Roughly 11 percent of the Major League Baseball regular season has been played so it's prudent not to turn small sample sizes into big, sweeping conclusions. And yet it's tough not to notice that the best starting rotation does not reside in Los Angeles or San Diego or Cleveland or any other place one might expect. Instead, that honor belongs to the Milwaukee Brewers' quintet, who have combined for a 1.99 ERA thus far en route to early supremacy in the National League Central.
Leading the way is Corbin Burnes, who is 2-0 with a 0.37 ERA and a historically great start in the walks-strikeout department. He's fanned 40 without issuing a free pass, the best ratio to start a season outside of Kenley Jansen, who does his work out of the bullpen.
Brandon Woodruff and Freddy Peralta each have sub-2.25 ERAs and sub-1.00 WHIPs. Opposing hitters against this trio are floundering in the low .100s. Brett Anderson has been above average and fifth starter Adrian Houser has been serviceable.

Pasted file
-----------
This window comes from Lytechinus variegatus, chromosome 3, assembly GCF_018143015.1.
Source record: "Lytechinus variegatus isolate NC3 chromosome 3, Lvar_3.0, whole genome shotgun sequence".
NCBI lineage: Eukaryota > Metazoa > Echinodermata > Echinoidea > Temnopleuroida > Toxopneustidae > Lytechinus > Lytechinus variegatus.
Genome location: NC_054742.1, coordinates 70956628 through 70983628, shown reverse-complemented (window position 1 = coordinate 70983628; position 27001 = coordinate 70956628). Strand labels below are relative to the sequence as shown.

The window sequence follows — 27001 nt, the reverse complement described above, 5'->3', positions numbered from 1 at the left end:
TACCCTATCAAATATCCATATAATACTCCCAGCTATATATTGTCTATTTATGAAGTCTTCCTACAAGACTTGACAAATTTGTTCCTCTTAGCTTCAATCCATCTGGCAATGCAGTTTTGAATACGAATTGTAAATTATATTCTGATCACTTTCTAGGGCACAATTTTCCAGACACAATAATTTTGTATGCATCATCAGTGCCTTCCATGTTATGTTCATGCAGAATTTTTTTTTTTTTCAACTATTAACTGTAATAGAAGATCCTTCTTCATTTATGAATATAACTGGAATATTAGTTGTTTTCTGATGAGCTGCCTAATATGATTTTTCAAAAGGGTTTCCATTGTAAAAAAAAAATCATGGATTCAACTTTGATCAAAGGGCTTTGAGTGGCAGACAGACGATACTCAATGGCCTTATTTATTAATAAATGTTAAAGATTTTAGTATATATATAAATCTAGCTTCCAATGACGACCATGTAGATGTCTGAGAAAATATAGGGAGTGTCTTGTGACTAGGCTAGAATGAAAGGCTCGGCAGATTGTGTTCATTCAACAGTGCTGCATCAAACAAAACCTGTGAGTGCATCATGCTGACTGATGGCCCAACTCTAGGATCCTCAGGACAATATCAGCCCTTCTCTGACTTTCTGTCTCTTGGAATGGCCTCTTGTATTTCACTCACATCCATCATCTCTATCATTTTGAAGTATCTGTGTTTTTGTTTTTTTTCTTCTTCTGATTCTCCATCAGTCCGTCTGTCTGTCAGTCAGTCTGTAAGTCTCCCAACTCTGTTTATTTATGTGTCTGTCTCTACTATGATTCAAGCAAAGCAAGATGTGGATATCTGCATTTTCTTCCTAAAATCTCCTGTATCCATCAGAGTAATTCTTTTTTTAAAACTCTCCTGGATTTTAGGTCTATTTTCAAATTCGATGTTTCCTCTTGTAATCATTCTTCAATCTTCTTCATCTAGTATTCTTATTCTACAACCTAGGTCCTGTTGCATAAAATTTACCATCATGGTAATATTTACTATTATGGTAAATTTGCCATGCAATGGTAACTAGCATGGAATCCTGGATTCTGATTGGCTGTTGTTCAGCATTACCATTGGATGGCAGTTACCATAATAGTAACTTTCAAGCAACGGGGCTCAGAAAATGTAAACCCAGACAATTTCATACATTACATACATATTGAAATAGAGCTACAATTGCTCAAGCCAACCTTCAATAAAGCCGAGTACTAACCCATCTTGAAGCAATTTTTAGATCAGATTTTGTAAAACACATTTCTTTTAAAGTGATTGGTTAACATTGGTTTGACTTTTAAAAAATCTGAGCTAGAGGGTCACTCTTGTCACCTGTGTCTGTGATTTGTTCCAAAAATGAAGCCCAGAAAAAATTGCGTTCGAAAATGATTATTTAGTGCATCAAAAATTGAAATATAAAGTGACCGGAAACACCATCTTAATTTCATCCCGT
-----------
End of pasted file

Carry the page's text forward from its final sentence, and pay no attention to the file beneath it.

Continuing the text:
This rotation may lack the star power of other more expensive units. But there's a lot to like. Burnes may emerge as the best pitcher in baseball this year. Both he and Woodruff have postseason experience and both performed admirably in those October pressure-cookers. Peralta, like the others, appears on the cusp of really breaking out.
All of this is to say that Milwaukee may have quietly assembled a rotation capable of competing for a World Series this year. With so much emphasis on power pitching in the postseason, it's worth noting that the Brewers' rotation is third in baseball in strikeouts, behind San Diego and Los Angeles.
There's more than five months' worth of ball to play. There's no need to overreact. Still, there's good reason to believe this isn't fool's gold. And that this group will continue to give an offense-in-progress opportunities to do just enough to win with regularity.
Something to keep an eye on, calmly and rationally.